Katherine Berman &
Just like Rent the Runway’s co-founders, there are a ton of women who have leapt into the uncharted, often-insane world of entrepreneurship. We’re inviting these risk-takers to be part of a community we’re calling The Real Runway: a collection of voices to motivate and inspire your own runway, whatever that may be.
It all started with… their grandmother.
Katherine Kallinis Berman and Sophie Kallinis LaMontagne spent much of their childhood with their grandmother baking, and in later life always talked about opening up a bakery together. But entrepreneurship wasn’t encouraged in their family, and they ended up pursuing respective careers in fashion and venture capital. Despite their success, Katherine and Sophie wished to live a life with more passion. They agreed to quit their jobs mid-recession, and on Valentine’s Day in 2008 opened the doors to Georgetown Cupcake. Today, they run a cupcake empire with six stores across the U.S., two published cookbooks and a TV show. They gave us a glimpse into how parting from tradition led to sweet success.
On Sophie: Dress, Rebecca Taylor; Bracelet, Eddie Borgo; On Katherine: Dress, Osman; Bracelet, Lele Sadoughi
So you decided to open a bakery during the recession.
Sophie: Our families thought we were completely insane. We gave up really great careers for this passion we had. We had no experience running a bakery and so the decision itself was very, very scary. I think any entrepreneur can relate to that fear of giving up something very known and comfortable for something completely unknown and terrifying. But it’s something that comes with the territory of being an entrepreneur — you just have to act on it.
Was it always the plan to build Georgetown Cupcake into the empire it is today?
Katherine: We never anticipated growing it to several locations or owning a multi-billion dollar company. At the beginning, we always said, “If it’s just the two of us working at our bakery for the rest of our lives, that’s enough.” It was more about pursuing a passion.
How did people react to you opening up a cupcake business?
Sophie: It was hard for people to take us seriously. I actually think that’s probably one of the hardest things when you’re a female entrepreneur — being taken seriously. At the end of the day, we knew we had a solid business plan and we knew what we needed to do. If you’re secure with yourself and you know what you’re doing, you find comments like the ones we received (and still receive) comical.
Don’t listen to those negative voices in your head. Just focus on what you’re doing and don’t give up.
— Katherine Kallinis Berman
What was your opening experience like?
Katherine: We did everything we could to get our first store open. We used personal credit cards. We painted the walls. I’m glad we did everything because it allowed us to know our business inside and out. We know that every job at Georgetown Cupcake is just as hard as any other job, whether you’re a dishwasher or you work at the register. I think it’s important for entrepreneurs to see and understand every level of their company.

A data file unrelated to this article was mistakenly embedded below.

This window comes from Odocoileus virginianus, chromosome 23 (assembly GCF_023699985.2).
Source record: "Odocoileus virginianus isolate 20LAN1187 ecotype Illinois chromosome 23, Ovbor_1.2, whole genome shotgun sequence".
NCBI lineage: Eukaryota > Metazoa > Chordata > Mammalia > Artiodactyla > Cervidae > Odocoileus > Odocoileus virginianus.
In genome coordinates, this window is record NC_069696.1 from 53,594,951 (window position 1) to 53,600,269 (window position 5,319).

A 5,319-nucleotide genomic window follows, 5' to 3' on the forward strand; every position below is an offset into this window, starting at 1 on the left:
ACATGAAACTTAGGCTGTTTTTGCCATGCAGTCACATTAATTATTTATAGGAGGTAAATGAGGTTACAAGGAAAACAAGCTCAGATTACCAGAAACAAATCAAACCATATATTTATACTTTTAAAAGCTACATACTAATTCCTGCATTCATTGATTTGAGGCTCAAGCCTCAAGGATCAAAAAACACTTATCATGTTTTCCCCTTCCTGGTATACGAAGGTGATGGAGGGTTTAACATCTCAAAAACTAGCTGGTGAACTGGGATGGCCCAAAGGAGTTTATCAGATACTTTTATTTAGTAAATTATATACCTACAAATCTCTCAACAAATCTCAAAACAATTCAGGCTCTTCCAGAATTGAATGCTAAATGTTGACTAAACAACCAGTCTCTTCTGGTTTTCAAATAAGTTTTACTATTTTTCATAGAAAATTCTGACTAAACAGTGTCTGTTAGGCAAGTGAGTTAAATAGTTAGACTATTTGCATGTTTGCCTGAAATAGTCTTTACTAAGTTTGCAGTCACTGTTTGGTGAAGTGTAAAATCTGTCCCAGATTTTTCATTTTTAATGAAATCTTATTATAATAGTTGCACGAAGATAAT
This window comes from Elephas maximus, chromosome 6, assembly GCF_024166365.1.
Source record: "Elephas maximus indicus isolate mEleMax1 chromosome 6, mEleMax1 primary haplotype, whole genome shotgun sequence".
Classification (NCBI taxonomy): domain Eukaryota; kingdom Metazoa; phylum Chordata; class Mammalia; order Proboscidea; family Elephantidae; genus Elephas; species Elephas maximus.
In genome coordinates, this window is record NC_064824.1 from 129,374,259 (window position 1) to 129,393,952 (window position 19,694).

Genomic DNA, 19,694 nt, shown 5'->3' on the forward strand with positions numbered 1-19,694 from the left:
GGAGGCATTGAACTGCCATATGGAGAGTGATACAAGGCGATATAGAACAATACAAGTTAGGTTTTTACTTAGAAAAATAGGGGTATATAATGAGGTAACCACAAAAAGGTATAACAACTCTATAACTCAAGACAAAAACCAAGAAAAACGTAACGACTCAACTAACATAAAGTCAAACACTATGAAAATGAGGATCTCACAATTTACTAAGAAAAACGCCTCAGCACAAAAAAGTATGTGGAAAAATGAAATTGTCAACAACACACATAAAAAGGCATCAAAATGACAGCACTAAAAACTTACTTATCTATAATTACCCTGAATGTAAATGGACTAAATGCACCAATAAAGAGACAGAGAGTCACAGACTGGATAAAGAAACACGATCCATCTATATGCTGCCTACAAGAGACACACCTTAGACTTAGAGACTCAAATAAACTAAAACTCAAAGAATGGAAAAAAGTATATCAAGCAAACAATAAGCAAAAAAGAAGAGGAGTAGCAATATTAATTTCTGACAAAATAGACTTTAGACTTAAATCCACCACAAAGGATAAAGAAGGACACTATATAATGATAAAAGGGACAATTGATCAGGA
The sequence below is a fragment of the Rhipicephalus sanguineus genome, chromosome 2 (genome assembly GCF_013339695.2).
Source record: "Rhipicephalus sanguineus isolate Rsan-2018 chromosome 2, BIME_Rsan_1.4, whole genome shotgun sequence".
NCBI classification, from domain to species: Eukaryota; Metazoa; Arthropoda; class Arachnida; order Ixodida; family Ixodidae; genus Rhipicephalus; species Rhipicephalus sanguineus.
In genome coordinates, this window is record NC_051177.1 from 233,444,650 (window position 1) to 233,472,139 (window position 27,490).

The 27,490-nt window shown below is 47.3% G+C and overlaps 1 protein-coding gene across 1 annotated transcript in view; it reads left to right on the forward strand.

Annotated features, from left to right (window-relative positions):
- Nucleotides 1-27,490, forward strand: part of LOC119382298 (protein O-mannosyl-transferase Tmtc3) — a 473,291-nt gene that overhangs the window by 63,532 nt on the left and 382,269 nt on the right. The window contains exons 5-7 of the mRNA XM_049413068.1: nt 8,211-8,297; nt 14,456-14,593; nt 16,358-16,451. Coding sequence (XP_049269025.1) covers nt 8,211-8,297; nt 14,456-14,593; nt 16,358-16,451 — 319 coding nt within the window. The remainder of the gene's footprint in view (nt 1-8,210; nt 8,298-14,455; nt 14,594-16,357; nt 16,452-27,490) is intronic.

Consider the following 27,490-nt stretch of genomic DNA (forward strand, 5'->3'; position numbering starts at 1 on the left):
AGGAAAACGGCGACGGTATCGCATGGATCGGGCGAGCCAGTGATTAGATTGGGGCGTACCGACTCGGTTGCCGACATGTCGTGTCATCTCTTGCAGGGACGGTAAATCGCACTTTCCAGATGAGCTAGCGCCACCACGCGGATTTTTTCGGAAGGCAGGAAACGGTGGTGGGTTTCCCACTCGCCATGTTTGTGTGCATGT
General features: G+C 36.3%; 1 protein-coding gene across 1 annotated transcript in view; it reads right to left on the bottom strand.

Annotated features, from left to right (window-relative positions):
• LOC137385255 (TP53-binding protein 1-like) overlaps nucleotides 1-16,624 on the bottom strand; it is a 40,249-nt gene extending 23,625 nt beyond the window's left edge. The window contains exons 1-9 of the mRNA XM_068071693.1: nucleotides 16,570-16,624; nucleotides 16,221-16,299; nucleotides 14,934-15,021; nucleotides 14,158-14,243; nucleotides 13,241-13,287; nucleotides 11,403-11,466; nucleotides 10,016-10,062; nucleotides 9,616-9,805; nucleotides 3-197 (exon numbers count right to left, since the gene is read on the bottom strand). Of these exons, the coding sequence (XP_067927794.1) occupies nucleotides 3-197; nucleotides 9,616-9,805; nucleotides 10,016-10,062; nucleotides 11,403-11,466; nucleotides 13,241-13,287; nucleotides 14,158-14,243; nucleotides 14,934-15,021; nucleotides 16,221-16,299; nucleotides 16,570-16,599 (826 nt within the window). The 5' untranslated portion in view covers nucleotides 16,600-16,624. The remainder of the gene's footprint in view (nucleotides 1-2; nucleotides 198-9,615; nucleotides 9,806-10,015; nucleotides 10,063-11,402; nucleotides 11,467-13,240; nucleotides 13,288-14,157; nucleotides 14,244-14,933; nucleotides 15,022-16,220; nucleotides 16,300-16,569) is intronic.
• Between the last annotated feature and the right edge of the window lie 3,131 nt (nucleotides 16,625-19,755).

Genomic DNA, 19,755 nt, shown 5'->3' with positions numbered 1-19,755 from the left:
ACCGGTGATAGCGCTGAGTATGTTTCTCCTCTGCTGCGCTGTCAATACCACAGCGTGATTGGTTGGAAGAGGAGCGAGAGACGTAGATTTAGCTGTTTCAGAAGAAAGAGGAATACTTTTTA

On Katherine: Dress, Osman; Bag, Gigi New York; On Sophie: Dress, Vie la V
Was it always smooth sailing? Did either of you ever almost give up?
Sophie: In the early days we often thought, “Can we really do this?” The first several months especially, Katherine and I did not sleep. We worked 24/7. We had too much business and we weren’t able to meet it. A lot of people at that point would have thrown in the towel. Some people even advised us to shut down. But we really powered through. We re-thought our business model and we made it work. Our biggest lesson was learning that you have to be able to adapt to change. That has been the secret to our success for the past seven years.
As entrepreneurs, you have to realize that there will never be a perfect day and stuff will go wrong continuously. Once you’re at peace with that, you learn to function.
— Sophie Kallinis LaMontagne
Your brand is so unmistakably pink. Is there a story behind that?
Katherine: It was an accident! Everything was originally black and white — our awning, our boxes, everything. We happened to open on Valentine’s Day and I told Sophie, “I think we should have pink boxes in the bakery.” She said, “No way. They must be black and white.” I eventually twisted her arm. We opened and all these people came through like a tornado. The next day, I was putting cupcakes in white boxes and every single person asked, “Do you mind taking them out and putting them in those pink boxes?” It’s funny how everyone wanted a pink box, but now when people see it, they know it’s Georgetown Cupcake.
Dress, Vie la V; Clutch, Halston Heritage Handbags; Bracelet, Eddie Borgo
Have your personal styles been impacted by owning your own business?
Sophie: One of the best parts about getting being our own bosses is that we can wear whatever we want. We love bright colors both in our bakery and in our closets.
You both took a big risk to launch Georgetown Cupcake. What’s the reward?
Katherine: People are always going through something in life that others aren’t aware of. To see someone smile after walking into our store and to know that we’ve brightened their day means everything to us. We get to play a small role in someone’s happiness, which makes everything that we do worthwhile.
Entrepreneurs stay in business because of the fulfillment they get from living their passion and pursuing it as a job. We acted on our passion. We didn’t want to let it go. That’s the payoff.
— Sophie Kallinis LaMontagne
Follow Georgetown Cupcakes